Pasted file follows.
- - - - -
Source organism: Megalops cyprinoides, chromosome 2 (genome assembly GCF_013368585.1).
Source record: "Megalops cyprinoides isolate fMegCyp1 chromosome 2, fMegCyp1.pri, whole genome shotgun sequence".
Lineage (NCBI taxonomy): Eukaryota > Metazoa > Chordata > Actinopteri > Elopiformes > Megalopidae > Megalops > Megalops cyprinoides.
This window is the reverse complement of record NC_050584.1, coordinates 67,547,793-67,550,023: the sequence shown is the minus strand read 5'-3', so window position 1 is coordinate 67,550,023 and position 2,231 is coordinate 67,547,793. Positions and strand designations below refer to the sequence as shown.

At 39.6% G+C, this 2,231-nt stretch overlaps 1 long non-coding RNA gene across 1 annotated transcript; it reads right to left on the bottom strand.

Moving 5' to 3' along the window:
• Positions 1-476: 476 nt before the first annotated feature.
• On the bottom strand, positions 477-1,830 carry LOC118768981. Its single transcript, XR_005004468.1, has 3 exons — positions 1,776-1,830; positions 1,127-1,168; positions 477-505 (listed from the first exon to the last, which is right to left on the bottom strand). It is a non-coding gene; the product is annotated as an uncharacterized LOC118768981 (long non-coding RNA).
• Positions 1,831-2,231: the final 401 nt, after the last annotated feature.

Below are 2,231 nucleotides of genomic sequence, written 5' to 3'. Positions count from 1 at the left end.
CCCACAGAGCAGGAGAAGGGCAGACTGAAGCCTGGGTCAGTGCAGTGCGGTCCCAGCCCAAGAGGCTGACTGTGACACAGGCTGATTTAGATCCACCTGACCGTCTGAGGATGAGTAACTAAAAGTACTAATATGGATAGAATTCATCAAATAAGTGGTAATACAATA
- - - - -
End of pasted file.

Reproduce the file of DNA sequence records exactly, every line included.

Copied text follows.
Source organism: Megalops cyprinoides, chromosome 2 (genome assembly GCF_013368585.1).
Source record: "Megalops cyprinoides isolate fMegCyp1 chromosome 2, fMegCyp1.pri, whole genome shotgun sequence".
Lineage (NCBI taxonomy): Eukaryota > Metazoa > Chordata > Actinopteri > Elopiformes > Megalopidae > Megalops > Megalops cyprinoides.
This window is the reverse complement of record NC_050584.1, coordinates 67,547,793-67,550,023: the sequence shown is the minus strand read 5'-3', so window position 1 is coordinate 67,550,023 and position 2,231 is coordinate 67,547,793. Positions and strand designations below refer to the sequence as shown.

At 39.6% G+C, this 2,231-nt stretch overlaps 1 long non-coding RNA gene across 1 annotated transcript; it reads right to left on the bottom strand.

Moving 5' to 3' along the window:
• Positions 1-476: 476 nt before the first annotated feature.
• On the bottom strand, positions 477-1,830 carry LOC118768981. Its single transcript, XR_005004468.1, has 3 exons — positions 1,776-1,830; positions 1,127-1,168; positions 477-505 (listed from the first exon to the last, which is right to left on the bottom strand). It is a non-coding gene; the product is annotated as an uncharacterized LOC118768981 (long non-coding RNA).
• Positions 1,831-2,231: the final 401 nt, after the last annotated feature.

Below are 2,231 nucleotides of genomic sequence, written 5' to 3'. Positions count from 1 at the left end.
CCCACAGAGCAGGAGAAGGGCAGACTGAAGCCTGGGTCAGTGCAGTGCGGTCCCAGCCCAAGAGGCTGACTGTGACACAGGCTGATTTAGATCCACCTGACCGTCTGAGGATGAGTAACTAAAAGTACTAATATGGATAGAATTCATCAAATAAGTGGTAATACAATA